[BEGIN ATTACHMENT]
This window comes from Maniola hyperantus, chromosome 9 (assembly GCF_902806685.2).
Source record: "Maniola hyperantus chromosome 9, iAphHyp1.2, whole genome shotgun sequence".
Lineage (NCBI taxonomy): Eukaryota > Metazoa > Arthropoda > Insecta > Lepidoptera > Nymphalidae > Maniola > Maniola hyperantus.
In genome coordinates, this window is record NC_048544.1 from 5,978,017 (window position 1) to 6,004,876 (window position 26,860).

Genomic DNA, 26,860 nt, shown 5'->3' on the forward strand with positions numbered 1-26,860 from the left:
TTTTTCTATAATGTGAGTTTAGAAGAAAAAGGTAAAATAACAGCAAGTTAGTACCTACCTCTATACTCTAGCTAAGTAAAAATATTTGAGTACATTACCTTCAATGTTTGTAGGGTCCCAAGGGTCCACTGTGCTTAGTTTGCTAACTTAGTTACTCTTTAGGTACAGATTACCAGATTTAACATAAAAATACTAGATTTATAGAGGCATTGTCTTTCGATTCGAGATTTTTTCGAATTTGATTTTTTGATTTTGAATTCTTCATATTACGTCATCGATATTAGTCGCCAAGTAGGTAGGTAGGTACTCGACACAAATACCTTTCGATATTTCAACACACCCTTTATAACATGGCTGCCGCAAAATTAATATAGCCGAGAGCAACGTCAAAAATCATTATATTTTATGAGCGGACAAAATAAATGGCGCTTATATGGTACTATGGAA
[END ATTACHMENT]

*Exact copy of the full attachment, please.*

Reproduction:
This window comes from Maniola hyperantus, chromosome 9 (assembly GCF_902806685.2).
Source record: "Maniola hyperantus chromosome 9, iAphHyp1.2, whole genome shotgun sequence".
Lineage (NCBI taxonomy): Eukaryota > Metazoa > Arthropoda > Insecta > Lepidoptera > Nymphalidae > Maniola > Maniola hyperantus.
In genome coordinates, this window is record NC_048544.1 from 5,978,017 (window position 1) to 6,004,876 (window position 26,860).

Genomic DNA, 26,860 nt, shown 5'->3' on the forward strand with positions numbered 1-26,860 from the left:
TTTTTCTATAATGTGAGTTTAGAAGAAAAAGGTAAAATAACAGCAAGTTAGTACCTACCTCTATACTCTAGCTAAGTAAAAATATTTGAGTACATTACCTTCAATGTTTGTAGGGTCCCAAGGGTCCACTGTGCTTAGTTTGCTAACTTAGTTACTCTTTAGGTACAGATTACCAGATTTAACATAAAAATACTAGATTTATAGAGGCATTGTCTTTCGATTCGAGATTTTTTCGAATTTGATTTTTTGATTTTGAATTCTTCATATTACGTCATCGATATTAGTCGCCAAGTAGGTAGGTAGGTACTCGACACAAATACCTTTCGATATTTCAACACACCCTTTATAACATGGCTGCCGCAAAATTAATATAGCCGAGAGCAACGTCAAAAATCATTATATTTTATGAGCGGACAAAATAAATGGCGCTTATATGGTACTATGGAA